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October 2002, Vol. 4, No. 10

Coming in the November issue of The Vocabula Review: "The Secret Nature of Nicknames" by Darren Crovitz

Darren Crovitz teaches composition at Arizona State University. His Hyphenology, or The Missing Link appeared in the June issue of The Vocabula Review.

The November issue of The Vocabula Review is due online November 17.

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by Clark Elder Morrow
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by Mark Halpern
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by Christopher Orlet
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Back  Penman Joseph Epstein

An article in the recent issue of The Women's Quarterly bemoans the absence of the teaching of handwriting in schools, pointing out that this is especially a hardship on young boys. Handwriting apparently comes less easily for boys than it does for girls. "Boys are graphologically challenged," the article reports; and a professor of special education at the University of Maryland named Steve Graham adds that boys being poorer at penmanship than girls "is one of the better established facts in the literature." More ... 

Back  The Myth of Gaps Allan Metcalf

What's the best way to ensure the success of a new word? Some say it's this: find a gap in our language and fill it.

It's easy to see why so many people follow this principle. After all, the vocabulary of a language is not just a haphazard heap of words (a great heap, in the case of English), but an organized whole. It's a network, a great web, with one word tied to another. If there were no connections, word associations would be impossible. But there are connections. Say cheese, for example, and a listener will think of mozzarella or mice or photographs; say cheesecake, and the listener will think of dessert and perhaps even pinups. Psychologists use word associations to test our preoccupations and also our intelligence because our knowledge and our thinking depend on the connections we make among words. More ...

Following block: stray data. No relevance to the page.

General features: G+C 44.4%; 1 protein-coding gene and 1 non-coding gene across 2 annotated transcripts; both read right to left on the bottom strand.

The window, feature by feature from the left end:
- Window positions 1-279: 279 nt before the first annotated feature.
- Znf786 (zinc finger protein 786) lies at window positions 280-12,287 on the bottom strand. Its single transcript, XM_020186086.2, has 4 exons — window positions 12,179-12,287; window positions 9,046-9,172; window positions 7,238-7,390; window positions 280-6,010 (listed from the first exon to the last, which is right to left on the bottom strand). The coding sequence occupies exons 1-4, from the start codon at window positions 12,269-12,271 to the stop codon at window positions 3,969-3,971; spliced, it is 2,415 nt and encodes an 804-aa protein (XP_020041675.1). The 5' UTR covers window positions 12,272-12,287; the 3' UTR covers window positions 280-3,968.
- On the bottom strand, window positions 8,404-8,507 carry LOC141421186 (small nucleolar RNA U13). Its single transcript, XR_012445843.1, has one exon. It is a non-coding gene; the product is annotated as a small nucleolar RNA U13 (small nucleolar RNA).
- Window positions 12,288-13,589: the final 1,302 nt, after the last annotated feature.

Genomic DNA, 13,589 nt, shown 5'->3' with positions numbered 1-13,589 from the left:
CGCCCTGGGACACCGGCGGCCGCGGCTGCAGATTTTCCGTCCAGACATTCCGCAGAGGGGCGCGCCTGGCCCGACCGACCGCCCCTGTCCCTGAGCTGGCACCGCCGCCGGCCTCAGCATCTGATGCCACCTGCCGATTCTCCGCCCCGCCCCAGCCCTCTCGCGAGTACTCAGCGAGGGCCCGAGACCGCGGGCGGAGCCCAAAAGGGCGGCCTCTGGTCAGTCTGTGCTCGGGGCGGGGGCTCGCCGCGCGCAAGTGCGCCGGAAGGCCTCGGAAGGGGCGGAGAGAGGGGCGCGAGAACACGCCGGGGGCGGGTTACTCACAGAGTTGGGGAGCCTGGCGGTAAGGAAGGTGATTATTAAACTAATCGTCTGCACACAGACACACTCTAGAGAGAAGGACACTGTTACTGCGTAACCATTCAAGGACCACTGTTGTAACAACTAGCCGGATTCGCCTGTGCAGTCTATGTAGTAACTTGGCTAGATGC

Back  Playing with a Full Deck Richard Lederer

My son Howard and daughter Annie live and move and have their beings in that windowless, clockless pleasure dome known as Las Vegas. I'm pleased to report that they are the only sibling pair ever both to reach the finals of a World Series of Poker event and to have won national tournaments with capacious and impressive names, such as the 1991 Diamond Jim Brady Texas Hold'em Shootout, the Four Queens Poker Classic in High-Limit Omaha, and the Hall of Fame Classic Deuce-to-Seven Lowball Draw No-Limit. More ... 

Back  Get 'em to Read Real Books Susan Elkin

Why are English teachers so frightened of asking their pupils to do any real reading? Much fuss is made in education circles and elsewhere about the mechanics of reading. Yet almost all pupils do eventually learn, one way or another, to decode the squiggles on the page. The really important thing about reading is, surely, what you apply the skill to once you've mastered it. More ... 

Back  Sound Off  
Lawyers vs. Language
Kelly Cannon

While riding her bicycle, two dogs attacked my client.

Early in my ten years as a legal secretary, I mailed a letter containing the preceding sentence. It wasn't my letter, thank heaven, and I didn't sign it. It was dictated and signed by a brand new lawyer — a "baby attorney" we call them in the field — who apparently thought his law degree and subsequent passage of the bar exam made him an ex officio English scholar. More ... 

Back  Two Poems Laura Cherry

Spring's turbulence is over,
and summer's solitude.
The house is peaceful again.
September loves the blue sky,
which loves it back.
I have let the cat into the yard More ... 

Back  The Elder Statesman  
The Proud and the Pitiful
Clark Elder Morrow

Up to about a hundred years ago, the word pride was understood almost universally in a negative sense. Conversely, the word pity was always taken in a positive way. Then, largely in the twentieth century, both words suffered a near complete reversal of meaning in the popular mind. That was a bad thing. More ...